Terminology, framing efforts have no effect on public opinion concerning debate on same-sex marriage

A study by Indiana University researchers found that terminology and efforts to frame an issue -- often effective in influencing public opinion -- have no effect on public opinion concerning the ongoing debate in the U.S. over legalizing same-sex marriage.

Using an experimental approach involving a nationally representative sample, the researchers found that beliefs and values held sway, not rhetoric, such as the use of 'same-sex couple' instead of 'homosexual couple' or using the term 'civil rights' instead of 'gay rights.'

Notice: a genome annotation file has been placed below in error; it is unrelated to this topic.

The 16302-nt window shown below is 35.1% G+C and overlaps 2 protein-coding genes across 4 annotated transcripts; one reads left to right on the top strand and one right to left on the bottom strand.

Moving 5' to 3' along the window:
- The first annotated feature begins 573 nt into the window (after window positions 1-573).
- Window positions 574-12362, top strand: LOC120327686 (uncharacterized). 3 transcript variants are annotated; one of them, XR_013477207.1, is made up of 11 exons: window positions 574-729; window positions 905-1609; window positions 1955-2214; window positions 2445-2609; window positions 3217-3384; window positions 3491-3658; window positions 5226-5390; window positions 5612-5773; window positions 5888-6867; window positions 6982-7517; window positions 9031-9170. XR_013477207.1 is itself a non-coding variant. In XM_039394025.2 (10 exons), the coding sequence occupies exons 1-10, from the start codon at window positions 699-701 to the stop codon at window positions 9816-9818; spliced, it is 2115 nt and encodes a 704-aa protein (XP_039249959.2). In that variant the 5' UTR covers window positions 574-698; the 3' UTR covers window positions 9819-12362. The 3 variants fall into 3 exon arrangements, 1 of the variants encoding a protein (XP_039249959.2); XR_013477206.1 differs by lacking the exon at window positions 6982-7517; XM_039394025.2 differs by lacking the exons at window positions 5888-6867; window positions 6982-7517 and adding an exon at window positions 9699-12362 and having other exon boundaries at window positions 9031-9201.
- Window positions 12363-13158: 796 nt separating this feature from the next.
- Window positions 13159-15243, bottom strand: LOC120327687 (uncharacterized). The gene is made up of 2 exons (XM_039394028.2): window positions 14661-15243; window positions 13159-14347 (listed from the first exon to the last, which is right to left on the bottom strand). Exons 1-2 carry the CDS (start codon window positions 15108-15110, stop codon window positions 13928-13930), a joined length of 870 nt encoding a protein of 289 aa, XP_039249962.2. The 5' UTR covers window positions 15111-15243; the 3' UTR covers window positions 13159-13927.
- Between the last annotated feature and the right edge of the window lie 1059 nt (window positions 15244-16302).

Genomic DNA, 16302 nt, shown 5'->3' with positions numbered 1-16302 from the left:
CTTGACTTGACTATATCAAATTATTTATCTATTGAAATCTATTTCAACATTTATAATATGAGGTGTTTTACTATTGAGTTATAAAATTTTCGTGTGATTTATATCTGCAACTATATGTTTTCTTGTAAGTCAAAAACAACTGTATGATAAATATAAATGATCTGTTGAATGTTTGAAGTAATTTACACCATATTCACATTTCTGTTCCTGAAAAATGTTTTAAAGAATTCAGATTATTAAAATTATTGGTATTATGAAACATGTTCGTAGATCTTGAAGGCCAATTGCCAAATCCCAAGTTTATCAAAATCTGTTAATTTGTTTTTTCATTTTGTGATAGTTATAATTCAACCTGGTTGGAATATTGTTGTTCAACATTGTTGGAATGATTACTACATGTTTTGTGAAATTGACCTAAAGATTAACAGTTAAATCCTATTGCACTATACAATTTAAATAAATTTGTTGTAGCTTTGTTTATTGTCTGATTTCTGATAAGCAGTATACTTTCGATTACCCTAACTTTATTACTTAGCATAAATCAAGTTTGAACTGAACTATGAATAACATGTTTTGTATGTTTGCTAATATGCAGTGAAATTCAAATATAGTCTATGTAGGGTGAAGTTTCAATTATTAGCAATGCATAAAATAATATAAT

"Framing, wording doesn't matter," said Oren Pizmony-Levy, a doctoral student in IU's Department of Sociology. He discussed the study on Monday at the American Sociological Association 2010 Annual Meeting. "We need to stop trying to change the rhetoric and focus on the important issues, such as the benefits that children in same-sex families gain from the legalization of same-sex marriage."

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